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5 health care administration accounts to follow on Twitter

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You can learn a lot from 140 characters on a Twitter® post. Just ask Sherrie Madia, PhD, an online instructor in the communication program at University of Phoenix.

“Twitter is a fabulous way for health administrators to signpost topics so that they can quickly determine if the information is needed or not,” says Madia, who wrote “The Social Media Survival Guide” series.

Here, Madia suggests five accounts to follow for an overview of health administration topics:


George Huba (@drhubaevaluator)

This is among the most followed accounts in health care. George Huba is a former research psychologist at UCLA, holds a PhD in psychology from Yale and is a retired evaluator of health and social services, particularly those relating to HIV/AIDS treatment and drug addiction.

A prolific tweeter, Huba posts thoughts gleaned from his 35 years of research experience and curates relevant articles from major news sources, scholarly journals and magazines.

Huba and people like him can be barometers of public opinion, Madia points out. “Health administrators must understand what the experts think, and decide whether they agree or disagree with those opinions,” she says. “Twitter isn’t just about consumption — it’s about participation. So add to the conversation.”


New Health Dialogue (@newhealthdialog)

New laws will affect your job as you move through your career, so don’t let yourself be blindsided when they take effect. In order to pay attention to related news so you’re aware of what’s going on in the industry, follow this blog’s Twitter feed, which covers everything from public health policy to notable medical documentaries.

“The implications of the Affordable Care Act are tumultuous and continuously unfolding,” Madia says. “Health administrators really need to be prepared for policy changes.”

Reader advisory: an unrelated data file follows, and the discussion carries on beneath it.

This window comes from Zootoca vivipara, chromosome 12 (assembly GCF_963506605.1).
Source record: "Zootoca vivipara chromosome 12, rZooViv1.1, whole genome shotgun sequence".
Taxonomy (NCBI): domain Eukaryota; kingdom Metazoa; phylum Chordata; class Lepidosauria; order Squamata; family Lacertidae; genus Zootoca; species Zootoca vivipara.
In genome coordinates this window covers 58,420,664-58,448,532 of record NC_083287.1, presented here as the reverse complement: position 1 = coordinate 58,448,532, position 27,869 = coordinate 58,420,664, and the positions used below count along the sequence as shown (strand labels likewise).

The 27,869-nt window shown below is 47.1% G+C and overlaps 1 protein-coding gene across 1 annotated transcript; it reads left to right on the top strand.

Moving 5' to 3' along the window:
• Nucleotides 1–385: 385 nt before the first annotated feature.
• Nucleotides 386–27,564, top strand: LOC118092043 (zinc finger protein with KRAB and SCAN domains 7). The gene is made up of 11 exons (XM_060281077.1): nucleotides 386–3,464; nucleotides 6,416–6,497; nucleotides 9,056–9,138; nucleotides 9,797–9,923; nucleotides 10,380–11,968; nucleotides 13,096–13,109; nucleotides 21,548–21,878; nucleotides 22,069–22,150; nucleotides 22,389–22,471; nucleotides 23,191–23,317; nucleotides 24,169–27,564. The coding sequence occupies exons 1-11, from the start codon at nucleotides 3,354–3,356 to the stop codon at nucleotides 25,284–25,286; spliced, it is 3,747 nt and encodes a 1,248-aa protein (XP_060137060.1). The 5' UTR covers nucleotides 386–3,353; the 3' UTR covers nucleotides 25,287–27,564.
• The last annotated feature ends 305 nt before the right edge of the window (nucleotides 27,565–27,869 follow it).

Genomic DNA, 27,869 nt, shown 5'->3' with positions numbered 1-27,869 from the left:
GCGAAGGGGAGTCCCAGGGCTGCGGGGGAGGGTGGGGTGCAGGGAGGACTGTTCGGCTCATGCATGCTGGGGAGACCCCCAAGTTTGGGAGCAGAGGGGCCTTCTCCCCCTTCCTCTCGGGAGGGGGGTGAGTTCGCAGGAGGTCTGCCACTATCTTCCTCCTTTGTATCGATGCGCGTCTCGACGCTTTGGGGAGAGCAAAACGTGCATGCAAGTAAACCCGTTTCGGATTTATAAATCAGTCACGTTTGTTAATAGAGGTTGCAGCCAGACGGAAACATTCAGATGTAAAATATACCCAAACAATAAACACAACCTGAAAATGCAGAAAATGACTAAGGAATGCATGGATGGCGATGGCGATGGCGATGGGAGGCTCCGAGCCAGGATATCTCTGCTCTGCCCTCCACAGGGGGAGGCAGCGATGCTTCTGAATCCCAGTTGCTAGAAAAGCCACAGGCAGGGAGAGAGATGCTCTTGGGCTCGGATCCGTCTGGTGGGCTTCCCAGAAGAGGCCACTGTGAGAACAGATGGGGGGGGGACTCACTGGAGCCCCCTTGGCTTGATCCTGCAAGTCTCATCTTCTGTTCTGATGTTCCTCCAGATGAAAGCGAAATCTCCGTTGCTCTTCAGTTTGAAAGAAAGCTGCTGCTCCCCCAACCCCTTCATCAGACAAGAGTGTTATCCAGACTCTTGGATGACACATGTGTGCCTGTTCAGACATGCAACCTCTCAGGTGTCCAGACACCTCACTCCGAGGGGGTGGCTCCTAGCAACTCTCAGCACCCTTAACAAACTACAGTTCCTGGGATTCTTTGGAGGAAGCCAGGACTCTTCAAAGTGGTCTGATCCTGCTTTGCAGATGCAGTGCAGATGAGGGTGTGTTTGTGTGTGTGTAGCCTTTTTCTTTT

USA Today Health (@usatodayhealth)

Here’s where you’ll find links to articles about the latest health and diet news found in various media that patients may have questions about.

For example, Madia says, “the green tea diet was all the rage, but what were the health implications of that?”

By reading the feed regularly, you’ll know what issues are trending, and you’ll be prepared to provide detailed information about them from a medical standpoint.


Modern Healthcare (@modrnhealthcr)

If you want to learn more about your industry, check out the Twitter feed of this popular trade magazine for those in the health care industry — as well as other trade publications. The feed offers links to news and commentary, keynote speeches, surveys and more.

“Establishing credibility is crucial for your success as a health administrator,” Madia emphasizes. “Trade publications can help you become a subject matter expert in your area of interest.”


New England Journal of Medicine (@NEJM)

As a health care administrator, you have an invaluable opportunity to read scholarly articles and present the information in a way that patients understand. Comb this feed for links to easy-to-digest articles related to your branch of health administration.

“Even if you don’t read an entire article,” Madia says, “you can still get an idea of which topics are important to your industry.”

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